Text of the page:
Development of Microfluidic Platform for Biosample Analysis and Mechanic-induced Cell Fusion


Student thesis: Doctoral Thesis

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Award date28 Dec 2021


Cell fusion is a ubiquitous process spontaneously occurs in organism development, tissue regeneration and genetic repair of damaged cells in vivo, which is normally defined as multiple individual cells form into one entirety by membrane rearrangement and cytoplasm exchange. Abnormal cell fusion could also occur in tumor progression as invasion and metastasis in which apoptosis and drug resistance is enhanced with increased proliferation and genetic mutant potential, result in difficulty to clinically cure the lethiferous diseases. Artificial cell fusion methods were deeply developed for in-vitro cancer model, antibodies production and cell therapies. However, the existed techniques were involved in exotic fusion intermediation which possess dysgenic to fusion products. Herein, a novel mechanical cell fusion method was introduced in this thesis implemented in microfluidic system.

Considering of the cell fusion process could be concluded as two steps: closefitting contact between target parental cell pairs and sufficient energy supply for energy barrier on plasma membrane breakdown. An initial validation on feasibility of viscous stress-induced cell fusion was performed in viscosity microsensor with suspending membrane. The analytical model of elasticity microstructure was designed to convert the biosample viscosity into displacement by fluid shear stress, which was then validated by simulations and experiments implemented with general liquid types for calibration. The available shear stress in microchannel was substituted into simplified strain energy on floating cell with general dimension, which prove the sufficient energy from hydrodynamic viscous force over first energy barrier of plasma membrane.

With the mechanical method feasibility, an integrated cell fusion microsystem was developed in microfluidics, consisting of the functionality of precise cell pairing, mechanical cell fusion and DLD-based isolation of process products. The critical microchamber structures constitute a high-throughput array, which was designed and optimized following the Darcy-Weisbach Equation for passive hydrodynamic cell capture and pairing. A novel strain energy model for cell extreme deformation in microchamber bypass was proposed and verified towards to membrane energy barrier. Homotypic and heterotypic cell pairs were attempted in fusion process also analyzed in biophysical behaviors and biological components.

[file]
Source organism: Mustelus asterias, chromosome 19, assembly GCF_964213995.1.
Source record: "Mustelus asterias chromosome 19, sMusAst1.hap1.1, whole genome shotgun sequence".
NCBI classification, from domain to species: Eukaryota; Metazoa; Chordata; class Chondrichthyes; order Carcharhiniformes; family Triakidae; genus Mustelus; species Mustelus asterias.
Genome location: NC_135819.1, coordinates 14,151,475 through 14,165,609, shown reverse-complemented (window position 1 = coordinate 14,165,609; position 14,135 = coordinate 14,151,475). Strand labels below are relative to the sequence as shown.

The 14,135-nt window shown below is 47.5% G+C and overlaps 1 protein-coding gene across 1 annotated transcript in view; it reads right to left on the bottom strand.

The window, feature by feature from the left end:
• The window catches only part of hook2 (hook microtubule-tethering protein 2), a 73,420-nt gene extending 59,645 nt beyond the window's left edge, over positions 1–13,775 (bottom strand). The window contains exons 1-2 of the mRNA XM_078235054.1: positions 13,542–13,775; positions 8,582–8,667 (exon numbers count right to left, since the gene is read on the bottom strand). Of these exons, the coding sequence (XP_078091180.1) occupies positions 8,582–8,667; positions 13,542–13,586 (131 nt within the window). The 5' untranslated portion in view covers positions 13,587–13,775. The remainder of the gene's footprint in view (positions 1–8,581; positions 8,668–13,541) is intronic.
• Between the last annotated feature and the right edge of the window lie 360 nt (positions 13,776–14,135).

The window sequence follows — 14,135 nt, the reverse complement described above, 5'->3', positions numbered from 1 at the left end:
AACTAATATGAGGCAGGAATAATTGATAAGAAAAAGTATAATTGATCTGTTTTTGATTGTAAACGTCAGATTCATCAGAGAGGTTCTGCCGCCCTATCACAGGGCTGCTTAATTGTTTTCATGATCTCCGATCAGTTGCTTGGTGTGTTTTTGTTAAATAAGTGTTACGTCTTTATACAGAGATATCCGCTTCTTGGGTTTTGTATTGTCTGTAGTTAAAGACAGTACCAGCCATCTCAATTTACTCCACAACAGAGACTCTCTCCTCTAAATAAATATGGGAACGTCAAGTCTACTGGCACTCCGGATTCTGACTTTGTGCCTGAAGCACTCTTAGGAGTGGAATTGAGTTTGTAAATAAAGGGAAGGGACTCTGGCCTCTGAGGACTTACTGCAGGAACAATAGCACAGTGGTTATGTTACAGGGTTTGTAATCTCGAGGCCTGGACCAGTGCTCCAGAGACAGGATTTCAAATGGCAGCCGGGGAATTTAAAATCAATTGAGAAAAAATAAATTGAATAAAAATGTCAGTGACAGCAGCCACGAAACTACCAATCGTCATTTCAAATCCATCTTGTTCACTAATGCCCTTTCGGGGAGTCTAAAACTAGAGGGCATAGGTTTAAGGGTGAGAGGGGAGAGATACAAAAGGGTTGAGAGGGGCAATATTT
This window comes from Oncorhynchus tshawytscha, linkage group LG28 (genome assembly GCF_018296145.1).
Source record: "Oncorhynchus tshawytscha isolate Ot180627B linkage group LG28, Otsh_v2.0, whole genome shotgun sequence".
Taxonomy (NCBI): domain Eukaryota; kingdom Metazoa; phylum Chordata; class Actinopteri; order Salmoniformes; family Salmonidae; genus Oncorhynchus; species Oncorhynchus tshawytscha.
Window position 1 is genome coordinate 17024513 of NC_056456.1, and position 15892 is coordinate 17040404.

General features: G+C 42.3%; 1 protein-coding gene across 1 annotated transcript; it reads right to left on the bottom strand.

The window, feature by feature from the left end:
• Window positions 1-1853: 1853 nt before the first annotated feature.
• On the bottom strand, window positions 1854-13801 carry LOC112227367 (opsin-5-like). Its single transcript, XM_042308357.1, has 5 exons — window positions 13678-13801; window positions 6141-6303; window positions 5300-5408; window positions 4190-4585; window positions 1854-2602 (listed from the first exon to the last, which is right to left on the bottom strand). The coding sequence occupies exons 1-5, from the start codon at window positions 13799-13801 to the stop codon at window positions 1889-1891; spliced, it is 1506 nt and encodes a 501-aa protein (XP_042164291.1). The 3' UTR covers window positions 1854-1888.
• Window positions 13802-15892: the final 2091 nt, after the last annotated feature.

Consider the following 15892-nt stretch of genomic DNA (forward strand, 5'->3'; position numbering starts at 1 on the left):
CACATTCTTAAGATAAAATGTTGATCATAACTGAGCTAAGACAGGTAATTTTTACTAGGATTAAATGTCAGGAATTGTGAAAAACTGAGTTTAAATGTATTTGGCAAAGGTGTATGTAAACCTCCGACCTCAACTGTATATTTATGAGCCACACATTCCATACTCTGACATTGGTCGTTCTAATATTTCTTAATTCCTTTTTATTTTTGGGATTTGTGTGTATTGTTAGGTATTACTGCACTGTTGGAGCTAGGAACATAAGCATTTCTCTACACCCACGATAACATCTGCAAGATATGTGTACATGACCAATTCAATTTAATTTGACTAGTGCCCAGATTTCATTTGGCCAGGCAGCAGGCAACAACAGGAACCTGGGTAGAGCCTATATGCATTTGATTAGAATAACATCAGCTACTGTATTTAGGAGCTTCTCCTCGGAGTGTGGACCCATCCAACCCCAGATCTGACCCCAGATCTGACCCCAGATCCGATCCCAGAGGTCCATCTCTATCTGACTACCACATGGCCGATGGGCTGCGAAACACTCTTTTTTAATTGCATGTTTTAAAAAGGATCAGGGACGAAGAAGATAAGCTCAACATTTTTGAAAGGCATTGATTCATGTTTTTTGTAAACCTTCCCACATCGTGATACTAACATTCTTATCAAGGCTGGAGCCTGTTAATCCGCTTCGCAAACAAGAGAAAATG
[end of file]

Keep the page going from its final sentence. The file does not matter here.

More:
Fused cell products could represent peculiar expression or behavior than parents, where the absolvent immune response for fused cancer cells could be interpreted. In consequence, a microfluidic co-culturing immunoassay was established for in-vitro profiling cytokine secretion of immune activities. The stimulus cells and immune cells were cocultured on topographic substrate and extracted cytokine samples profiled the dynamic balance in intercellular communications sptiotemporally. The amplification of cytokine detection sensitivity had validated the feasibility of fused cell immunophenotyping as in-vitro model for future biomedical applications.

Comparing with the traditional methods, we have proposed an integrated sample-sparing microfluidic system for sptiotemporal biophysical/biochemical sensing of bio-sample and artificial cell fusion process contribute to underlying phenotyping and downstream therapy in this thesis, which holds great prospect in practical applications of precise clinical diagnosis and biomedical research for disease cognition.